(4) Noise. The Rocky is not a loud grinder. It’s not exactly quite either. I’m sure that someone with a commercial grade grinder might notice the noise with a frown. But compared to other and lessor burr grinders I’ve used (including the Pasquini Lux) the Rocky is significantly quieter. Let’s put it this way. You can grind and have a conversation in your kitchen at the same time. That wasn’t the case with the Pasquini Lux or the other burr grinders I’ve used which were like turning the vacuum cleaner on–“What??”
(5) Build Quality. The grinder is sturdy, heavier than it appears, and gives me the impression that just like the 1950's Osterizer blender I got from my Dad, that my Rocky too will last forever. Thirty years from now I might be telling my sons, “here’s your grandfather’s Osterizer, here’s my grinder–pick which one you want.” I can’t think of any other appliances I own that I can say that about, except perhaps the KitchenAid mixer–but that’s my wife’s.
(6) Static. While I’m sure there’s static due to the plastic chute, and while you can see that a few grounds get stuck up between the burrs and the chute, it’s not that big of a deal. I’ve never felt compelled to clean out the chute for fear that I might have a few noticeable stale grounds in my cup tomorrow. There are not that many up there. That’s not true with the other burr grinders I’ve used which I continually cleaned of stuck grounds.
THE NOT SO GOOD OR “COULD BE IMPROVED’
(a) Non removable plastic bean hopper. It would be nice if the hopper were removable. It’s certainly big enough to hold a lot of beans. However, because I like to grind different beans and often make decaf espresso in the evening, I find I only put as many beans in the hopper as I intend to grind. Otherwise, I have to pick up the entire grinder and dump them out to change beans. For a man whose still got his strength (if not his mind), that’s no big deal. However, my wife would struggle to pick up and empty the grinder every day. Every time I pick it up is one more chance that I might drop the grinder and break the plastic hopper. However, the fact that the hopper is permanently attached may be what allows the hopper to also serve as an integral part of the grind adjustment system. I like the Rocky’s grind adjustment system much more than I dislike the fact that the hopper is not removable. Other consumers might not feel the same. Additionally, because the hopper is plastic, I imagine that it could be prone to oil residue build-up that I’ve seen on other (even commercial) grinders with plastic hoppers. I haven’t had that problem yet (perhaps because it’s not removable so I never put more beans in than I intend to grind, so there’s not time for bean oils to leak and stain–there you go :-) However, if the hopper ever did get stained, it would be a chore to clean.
(b) No timer and has a spring loaded grind button. There are three buttons on the machine. The button on the top unlocks the grind adjustment. The button on the right side of the grinder controls power between the outlet and motor. The spring loaded button on the lower front left controls the drive between the motor and the burrs. That button must be continually depressed to grind. That’s not necessarily bad, because it keeps the grinder from being left on so long the burrs overheat. However, it does mean that to grind into a portafilter, you basically have to use two hands–one to press the button and one to gently hold and adjust the portafilter as it fills. So if you’re one who likes to grind into your portafilter and wipe up the counter at the same time, you should chose another grinder. I don’t miss a timer other than to the extent one would free up my other hand to wipe up the counter.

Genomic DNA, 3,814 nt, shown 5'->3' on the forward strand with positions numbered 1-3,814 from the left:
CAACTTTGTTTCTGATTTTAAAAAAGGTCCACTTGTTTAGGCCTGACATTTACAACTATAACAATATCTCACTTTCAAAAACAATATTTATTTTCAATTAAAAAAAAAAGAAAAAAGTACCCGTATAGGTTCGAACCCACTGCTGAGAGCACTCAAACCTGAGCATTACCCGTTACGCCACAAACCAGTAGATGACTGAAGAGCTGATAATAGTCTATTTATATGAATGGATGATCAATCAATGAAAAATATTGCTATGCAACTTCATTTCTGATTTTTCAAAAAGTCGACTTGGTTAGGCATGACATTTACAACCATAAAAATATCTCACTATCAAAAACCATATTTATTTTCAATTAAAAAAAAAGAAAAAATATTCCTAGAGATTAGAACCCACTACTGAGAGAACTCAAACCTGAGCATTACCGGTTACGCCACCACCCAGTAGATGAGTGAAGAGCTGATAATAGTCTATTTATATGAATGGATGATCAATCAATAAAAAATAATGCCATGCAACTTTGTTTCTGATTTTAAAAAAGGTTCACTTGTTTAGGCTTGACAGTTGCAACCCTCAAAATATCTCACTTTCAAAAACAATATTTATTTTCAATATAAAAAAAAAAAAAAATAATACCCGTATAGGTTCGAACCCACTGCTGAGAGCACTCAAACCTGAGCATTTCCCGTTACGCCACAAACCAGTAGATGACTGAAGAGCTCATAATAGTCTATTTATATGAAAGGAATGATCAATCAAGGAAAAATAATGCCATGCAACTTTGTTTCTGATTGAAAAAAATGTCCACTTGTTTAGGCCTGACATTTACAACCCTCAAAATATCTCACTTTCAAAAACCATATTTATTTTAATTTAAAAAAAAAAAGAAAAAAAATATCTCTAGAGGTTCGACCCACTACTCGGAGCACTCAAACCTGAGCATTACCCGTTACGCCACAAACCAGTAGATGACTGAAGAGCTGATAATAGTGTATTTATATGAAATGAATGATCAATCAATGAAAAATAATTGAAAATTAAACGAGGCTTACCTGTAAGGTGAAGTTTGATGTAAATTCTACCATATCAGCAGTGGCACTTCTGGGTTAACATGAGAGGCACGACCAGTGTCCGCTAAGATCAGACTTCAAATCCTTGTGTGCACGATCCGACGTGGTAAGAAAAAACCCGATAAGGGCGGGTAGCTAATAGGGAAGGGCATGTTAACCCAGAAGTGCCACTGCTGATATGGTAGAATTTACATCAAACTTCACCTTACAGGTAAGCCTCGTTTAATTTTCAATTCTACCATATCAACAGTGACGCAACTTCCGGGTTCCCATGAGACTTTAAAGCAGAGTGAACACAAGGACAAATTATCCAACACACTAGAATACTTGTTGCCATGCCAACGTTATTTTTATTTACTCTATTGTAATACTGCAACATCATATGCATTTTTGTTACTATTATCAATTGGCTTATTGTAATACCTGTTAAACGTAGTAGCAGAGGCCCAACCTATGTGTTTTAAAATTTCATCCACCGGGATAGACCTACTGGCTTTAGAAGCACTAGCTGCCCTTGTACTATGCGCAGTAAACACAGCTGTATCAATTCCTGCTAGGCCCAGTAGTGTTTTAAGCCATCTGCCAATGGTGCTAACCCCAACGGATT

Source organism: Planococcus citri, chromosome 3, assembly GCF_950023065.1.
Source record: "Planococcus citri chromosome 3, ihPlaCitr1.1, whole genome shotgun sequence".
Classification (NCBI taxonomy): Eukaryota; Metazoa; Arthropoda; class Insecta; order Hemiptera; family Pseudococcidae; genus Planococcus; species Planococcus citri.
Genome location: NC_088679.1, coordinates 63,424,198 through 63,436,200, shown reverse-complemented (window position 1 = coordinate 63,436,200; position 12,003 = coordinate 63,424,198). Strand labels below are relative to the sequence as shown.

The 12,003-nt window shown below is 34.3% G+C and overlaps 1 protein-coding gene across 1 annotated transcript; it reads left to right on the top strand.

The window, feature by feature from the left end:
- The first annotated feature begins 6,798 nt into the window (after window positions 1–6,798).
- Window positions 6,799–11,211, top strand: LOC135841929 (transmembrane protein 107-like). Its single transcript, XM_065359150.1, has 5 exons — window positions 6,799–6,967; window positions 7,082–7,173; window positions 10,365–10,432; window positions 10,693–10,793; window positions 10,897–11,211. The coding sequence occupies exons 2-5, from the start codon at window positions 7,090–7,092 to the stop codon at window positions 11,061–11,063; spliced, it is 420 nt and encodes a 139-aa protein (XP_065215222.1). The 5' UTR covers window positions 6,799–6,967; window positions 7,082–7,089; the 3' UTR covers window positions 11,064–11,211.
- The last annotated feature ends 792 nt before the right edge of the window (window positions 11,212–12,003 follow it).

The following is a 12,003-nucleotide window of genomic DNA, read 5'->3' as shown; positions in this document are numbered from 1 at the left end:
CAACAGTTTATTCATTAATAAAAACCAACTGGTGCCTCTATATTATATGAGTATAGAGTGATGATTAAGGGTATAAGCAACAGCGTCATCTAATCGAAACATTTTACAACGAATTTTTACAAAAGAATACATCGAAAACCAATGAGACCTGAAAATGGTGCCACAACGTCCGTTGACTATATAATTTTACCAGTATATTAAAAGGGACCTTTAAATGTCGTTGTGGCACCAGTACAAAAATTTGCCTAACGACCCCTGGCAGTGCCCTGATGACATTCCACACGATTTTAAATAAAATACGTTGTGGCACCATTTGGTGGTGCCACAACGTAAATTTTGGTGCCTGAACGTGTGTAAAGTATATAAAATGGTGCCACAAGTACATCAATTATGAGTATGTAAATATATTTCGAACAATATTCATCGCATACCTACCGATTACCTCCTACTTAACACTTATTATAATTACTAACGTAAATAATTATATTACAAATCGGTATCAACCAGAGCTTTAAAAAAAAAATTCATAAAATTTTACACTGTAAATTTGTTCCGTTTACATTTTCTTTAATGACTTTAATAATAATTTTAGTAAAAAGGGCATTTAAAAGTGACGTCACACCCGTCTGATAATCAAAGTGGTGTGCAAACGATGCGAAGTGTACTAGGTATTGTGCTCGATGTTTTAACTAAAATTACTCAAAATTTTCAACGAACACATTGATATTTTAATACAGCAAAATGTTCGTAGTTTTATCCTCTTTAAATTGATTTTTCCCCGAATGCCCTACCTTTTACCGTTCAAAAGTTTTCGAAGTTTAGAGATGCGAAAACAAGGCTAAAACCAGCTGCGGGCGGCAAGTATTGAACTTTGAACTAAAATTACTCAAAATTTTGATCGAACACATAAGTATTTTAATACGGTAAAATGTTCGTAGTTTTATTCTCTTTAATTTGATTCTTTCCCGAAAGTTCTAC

(c) Beans do get caught between the hopper and the burrs. I do have to occasionally stick my fingers into the hopper to get the grinding going–there is a plastic finger guard over the burrs which I believe also serves to help direct beans into the burrs. Once grinding gets going, the beans do seem to flow pretty well (“good” in Oregon) without additional help. In all fairness to the Rocky, compared with other lessor grinders I’ve used, this is not as big a problem. With the Pasquini Lux, I basically had to continually plunge the beans in the hopper to get them to grind–not so with the Rocky. At the same time, the Rocky is not going to grind as continuously and smoothly as a big commercial Mazzer, Rancilio, or Pasquini which seem to suck the beans into the burrs like a vacuum cleaner. But, the Rocky is also about half the price.
COMMENT ON MERCHANT
I purchased my grinder from Seattlecoffeegear.com. I’ve purchased from them online before, and I fully intend to purchase from them again. I’m sure there are other great internet merchants out there (many of which have been evaluated on this site). I’m not going to say that Seattlecoffeegear.com is better than any of those others. I will say that I cannot imagine how another merchant could be any better than they are. Their sales and support staff (both via email and over the toll free phone line) are knowledgeable and actual users or even repair technicians of the products they sell. As an example, when I purchased my grinder I had a question about a particular espresso machine that I was not purchasing–the guy put me on hold while he ran down to the shop to ask another repair technician if he knew the answer. They stand behind their products, and the whole outfit is a class act from start to finish. I honestly cannot think of anything critical to say about them (other than that there must be something critical about them, because they’re from just north of Seattle, traffic up there is a nightmare, and it rains even more than it does here in Oregon).